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Tuesday, February 19, 2019
Monthly buprenorphine injections effective for opioid use disorders
Study results on long-acting injection formulation now published.
A newly published study suggests the long-acting buprenorphine formulation BUP-XR is more effective than placebo in helping patients struggling with addiction to opioids. BUP-XR is a monthly extended-release injection.
Daily dose buprenorphine was approved by the U.S. Food and Drug Administration in 2002 and has proven to be effective in the treatment of opioid use disorders (OUD). However, daily doses require patients to recommit to taking medication every day and can result in cravings near the end of the 24-hour cycle. Although the National Institute on Drug Abuse (NIDA) did not fund this current study, it did support the development of buprenorphine as a treatment for OUD. NIDA’s support also contributed to the development and approval of another long-acting buprenorphine formulation -- a six-month subcutaneous implant for some patients who have stabilized on daily dosing (Probuphine®).
In November 2017, the FDA approved the use of an extended release buprenorphine (BUP-XR) under the brand name Sublocade as a monthly long-acting injection, based on positive results in a Phase III human subjects study. While data that underlie FDA approval decisions are proprietary and not always available to the public, the study has now been published in The Lancet to make it available to the wider scientific community.
In the randomized, double-blind study, 504 participants with a mean duration of opioid use of 11-12 years were divided into three groups, two with different monthly doses of BUP-XR and one with placebo. Both BUP-XR regimens led to substantial proportions of participants achieving abstinence from opioids, relief of withdrawal symptoms, and control of opioid craving without the need for daily medication adherence or supplemental buprenorphine. Retention was nearly twice as high with BUP-XR compared with placebo.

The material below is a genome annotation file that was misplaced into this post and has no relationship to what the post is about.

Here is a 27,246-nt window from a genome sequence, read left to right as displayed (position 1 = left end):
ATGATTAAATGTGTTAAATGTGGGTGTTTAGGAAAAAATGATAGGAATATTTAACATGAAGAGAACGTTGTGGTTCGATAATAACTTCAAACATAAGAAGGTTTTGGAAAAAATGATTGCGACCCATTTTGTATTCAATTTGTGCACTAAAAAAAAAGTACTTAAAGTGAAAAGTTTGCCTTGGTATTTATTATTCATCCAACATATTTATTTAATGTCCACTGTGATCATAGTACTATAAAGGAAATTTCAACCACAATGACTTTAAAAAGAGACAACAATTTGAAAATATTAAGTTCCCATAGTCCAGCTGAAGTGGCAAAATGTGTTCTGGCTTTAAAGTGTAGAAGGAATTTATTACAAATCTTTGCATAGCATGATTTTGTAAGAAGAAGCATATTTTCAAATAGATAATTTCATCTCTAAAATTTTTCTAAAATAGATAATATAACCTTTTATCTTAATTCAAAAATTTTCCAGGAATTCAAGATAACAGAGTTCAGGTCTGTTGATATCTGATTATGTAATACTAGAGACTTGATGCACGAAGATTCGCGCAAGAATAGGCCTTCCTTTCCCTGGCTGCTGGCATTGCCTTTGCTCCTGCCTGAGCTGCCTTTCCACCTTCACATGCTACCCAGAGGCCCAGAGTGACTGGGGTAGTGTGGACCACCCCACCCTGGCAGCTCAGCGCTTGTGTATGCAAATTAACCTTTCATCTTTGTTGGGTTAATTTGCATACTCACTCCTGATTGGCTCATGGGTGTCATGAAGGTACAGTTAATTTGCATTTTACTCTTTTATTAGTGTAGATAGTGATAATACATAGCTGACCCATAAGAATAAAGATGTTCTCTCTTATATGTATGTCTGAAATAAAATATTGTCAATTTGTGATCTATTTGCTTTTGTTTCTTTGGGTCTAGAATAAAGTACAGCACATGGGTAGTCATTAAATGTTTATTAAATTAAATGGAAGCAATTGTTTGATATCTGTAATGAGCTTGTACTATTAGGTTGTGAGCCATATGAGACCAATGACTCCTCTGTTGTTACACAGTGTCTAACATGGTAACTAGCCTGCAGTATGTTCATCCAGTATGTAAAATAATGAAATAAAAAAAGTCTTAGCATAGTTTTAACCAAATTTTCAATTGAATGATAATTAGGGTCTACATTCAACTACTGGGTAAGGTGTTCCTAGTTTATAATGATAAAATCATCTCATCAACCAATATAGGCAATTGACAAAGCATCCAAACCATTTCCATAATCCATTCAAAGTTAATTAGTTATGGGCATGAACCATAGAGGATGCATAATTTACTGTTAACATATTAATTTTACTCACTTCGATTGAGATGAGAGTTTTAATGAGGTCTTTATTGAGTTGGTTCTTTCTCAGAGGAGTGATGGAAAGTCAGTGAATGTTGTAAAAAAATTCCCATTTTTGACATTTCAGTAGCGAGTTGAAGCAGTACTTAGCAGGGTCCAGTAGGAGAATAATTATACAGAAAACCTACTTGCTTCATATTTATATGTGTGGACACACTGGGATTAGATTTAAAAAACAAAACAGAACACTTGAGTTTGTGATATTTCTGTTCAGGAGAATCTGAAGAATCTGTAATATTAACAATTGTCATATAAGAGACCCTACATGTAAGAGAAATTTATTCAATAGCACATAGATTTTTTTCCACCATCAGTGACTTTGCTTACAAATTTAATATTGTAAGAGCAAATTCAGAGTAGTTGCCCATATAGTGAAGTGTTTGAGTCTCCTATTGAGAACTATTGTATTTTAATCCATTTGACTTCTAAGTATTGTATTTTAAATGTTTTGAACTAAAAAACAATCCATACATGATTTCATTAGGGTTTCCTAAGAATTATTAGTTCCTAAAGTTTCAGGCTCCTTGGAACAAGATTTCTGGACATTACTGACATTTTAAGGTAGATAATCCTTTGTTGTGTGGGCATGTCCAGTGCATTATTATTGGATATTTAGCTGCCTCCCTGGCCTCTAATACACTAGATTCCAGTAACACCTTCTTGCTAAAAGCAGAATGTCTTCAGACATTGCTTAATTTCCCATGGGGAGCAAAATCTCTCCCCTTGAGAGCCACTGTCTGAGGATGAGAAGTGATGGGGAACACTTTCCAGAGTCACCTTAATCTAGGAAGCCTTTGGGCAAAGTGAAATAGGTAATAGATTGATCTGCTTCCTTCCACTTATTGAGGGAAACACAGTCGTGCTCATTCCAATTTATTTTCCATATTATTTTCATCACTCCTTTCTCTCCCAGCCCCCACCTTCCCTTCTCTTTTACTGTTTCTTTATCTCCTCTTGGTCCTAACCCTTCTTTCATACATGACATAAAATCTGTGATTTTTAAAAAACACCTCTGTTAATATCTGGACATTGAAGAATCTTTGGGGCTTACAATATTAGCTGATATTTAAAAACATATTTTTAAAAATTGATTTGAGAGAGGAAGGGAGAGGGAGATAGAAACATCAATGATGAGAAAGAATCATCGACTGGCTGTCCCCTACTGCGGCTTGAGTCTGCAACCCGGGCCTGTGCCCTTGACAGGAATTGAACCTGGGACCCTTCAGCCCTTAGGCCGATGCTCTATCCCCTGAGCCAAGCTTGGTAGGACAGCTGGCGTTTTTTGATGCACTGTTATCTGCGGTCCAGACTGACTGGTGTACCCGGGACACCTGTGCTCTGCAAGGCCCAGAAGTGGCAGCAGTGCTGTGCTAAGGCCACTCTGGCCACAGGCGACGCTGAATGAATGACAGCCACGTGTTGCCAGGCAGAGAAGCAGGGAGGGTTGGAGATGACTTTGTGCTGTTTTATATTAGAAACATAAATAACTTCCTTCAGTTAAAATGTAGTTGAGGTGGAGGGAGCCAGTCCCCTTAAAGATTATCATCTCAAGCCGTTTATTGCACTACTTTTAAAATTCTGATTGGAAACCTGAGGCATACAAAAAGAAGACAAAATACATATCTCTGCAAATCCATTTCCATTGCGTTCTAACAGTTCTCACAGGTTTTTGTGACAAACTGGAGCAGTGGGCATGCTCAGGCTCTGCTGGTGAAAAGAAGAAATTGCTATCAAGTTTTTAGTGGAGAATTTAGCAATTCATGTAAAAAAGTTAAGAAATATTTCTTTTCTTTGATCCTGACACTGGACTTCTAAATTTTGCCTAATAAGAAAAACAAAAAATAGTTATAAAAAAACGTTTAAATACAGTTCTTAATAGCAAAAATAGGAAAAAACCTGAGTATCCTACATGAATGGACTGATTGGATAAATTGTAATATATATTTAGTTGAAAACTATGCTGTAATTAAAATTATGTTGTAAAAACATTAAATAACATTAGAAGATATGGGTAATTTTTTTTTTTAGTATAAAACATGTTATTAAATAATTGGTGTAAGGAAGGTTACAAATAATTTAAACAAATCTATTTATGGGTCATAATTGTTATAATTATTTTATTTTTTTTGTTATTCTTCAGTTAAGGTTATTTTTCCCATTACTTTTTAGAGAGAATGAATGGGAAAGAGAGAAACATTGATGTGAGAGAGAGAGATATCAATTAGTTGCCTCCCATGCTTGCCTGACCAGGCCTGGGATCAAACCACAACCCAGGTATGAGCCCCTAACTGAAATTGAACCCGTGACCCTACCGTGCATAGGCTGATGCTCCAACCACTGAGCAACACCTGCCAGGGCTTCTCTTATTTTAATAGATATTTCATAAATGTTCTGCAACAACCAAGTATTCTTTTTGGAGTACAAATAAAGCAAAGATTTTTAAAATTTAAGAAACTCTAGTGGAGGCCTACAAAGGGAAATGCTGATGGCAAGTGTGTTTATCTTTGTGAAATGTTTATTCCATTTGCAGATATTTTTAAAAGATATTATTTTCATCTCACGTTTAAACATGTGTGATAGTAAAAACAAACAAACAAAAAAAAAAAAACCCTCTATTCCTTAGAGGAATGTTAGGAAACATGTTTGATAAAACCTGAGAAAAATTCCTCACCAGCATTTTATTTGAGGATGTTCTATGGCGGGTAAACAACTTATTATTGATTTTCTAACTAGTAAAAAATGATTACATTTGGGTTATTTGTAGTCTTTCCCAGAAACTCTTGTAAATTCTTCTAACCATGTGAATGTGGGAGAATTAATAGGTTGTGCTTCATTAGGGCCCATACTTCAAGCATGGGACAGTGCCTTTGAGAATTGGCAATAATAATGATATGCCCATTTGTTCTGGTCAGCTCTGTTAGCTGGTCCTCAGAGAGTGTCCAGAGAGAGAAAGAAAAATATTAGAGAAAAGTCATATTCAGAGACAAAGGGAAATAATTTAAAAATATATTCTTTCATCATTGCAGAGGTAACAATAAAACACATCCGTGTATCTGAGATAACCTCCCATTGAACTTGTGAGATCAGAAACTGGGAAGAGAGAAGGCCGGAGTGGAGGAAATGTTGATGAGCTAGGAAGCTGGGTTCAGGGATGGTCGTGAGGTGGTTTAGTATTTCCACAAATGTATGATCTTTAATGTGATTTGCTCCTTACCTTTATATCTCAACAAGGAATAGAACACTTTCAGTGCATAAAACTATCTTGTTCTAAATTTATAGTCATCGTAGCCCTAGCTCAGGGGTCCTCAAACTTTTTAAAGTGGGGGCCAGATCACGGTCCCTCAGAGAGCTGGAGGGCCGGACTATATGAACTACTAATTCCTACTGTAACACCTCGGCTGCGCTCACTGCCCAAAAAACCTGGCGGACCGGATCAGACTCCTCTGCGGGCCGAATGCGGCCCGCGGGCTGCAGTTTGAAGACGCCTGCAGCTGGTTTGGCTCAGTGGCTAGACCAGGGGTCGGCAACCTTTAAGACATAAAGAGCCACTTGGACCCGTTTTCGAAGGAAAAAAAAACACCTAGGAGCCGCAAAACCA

For more information on medication-assisted treatment for opioid use disorder, go to https://www.drugabuse.gov/publications/effective-treatments-opioid-addiction/effective-treatments-opioid-addiction.
SUBLOCADE™ is a trademark of Indivior U.K.
About the National Institute on Drug Abuse (NIDA): The National Institute on Drug Abuse (NIDA) is a component of the National Institutes of Health, U.S. Department of Health and Human Services. NIDA supports most of the world’s research on the health aspects of drug use and addiction. The Institute carries out a large variety of programs to inform policy, improve practice, and advance addiction science. Fact sheets on the health effects of drugs and information on NIDA research and other activities can be found at www.drugabuse.gov, which is now compatible with your smartphone, iPad or tablet. To order publications in English or Spanish, call NIDA’s DrugPubs research dissemination center at 1-877-NIDA-NIH or 240-645-0228 (TDD) or email requests to email@example.com(link sends e-mail). Online ordering is available at drugpubs.drugabuse.gov. NIDA’s media guide can be found at www.drugabuse.gov/publications/media-guide/dear-journalist, and its easy-to-read website can be found at www.easyread.drugabuse.gov. You can follow NIDA on Twitter and Facebook.
About the National Institutes of Health (NIH): NIH, the nation's medical research agency, includes 27 Institutes and Centers and is a component of the U.S. Department of Health and Human Services. NIH is the primary federal agency conducting and supporting basic, clinical, and translational medical research, and is investigating the causes, treatments, and cures for both common and rare diseases. For more information about NIH and its programs, visit www.nih.gov.
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Haight, et al. Efficacy and safety of a monthly buprenorphine depot injection for opioid use disorder: a multicentre, randomised, double-blind, placebo-controlled phase 3 trial. The Lancet.
On 2/20, the release was amended to correct the number of participants in the study.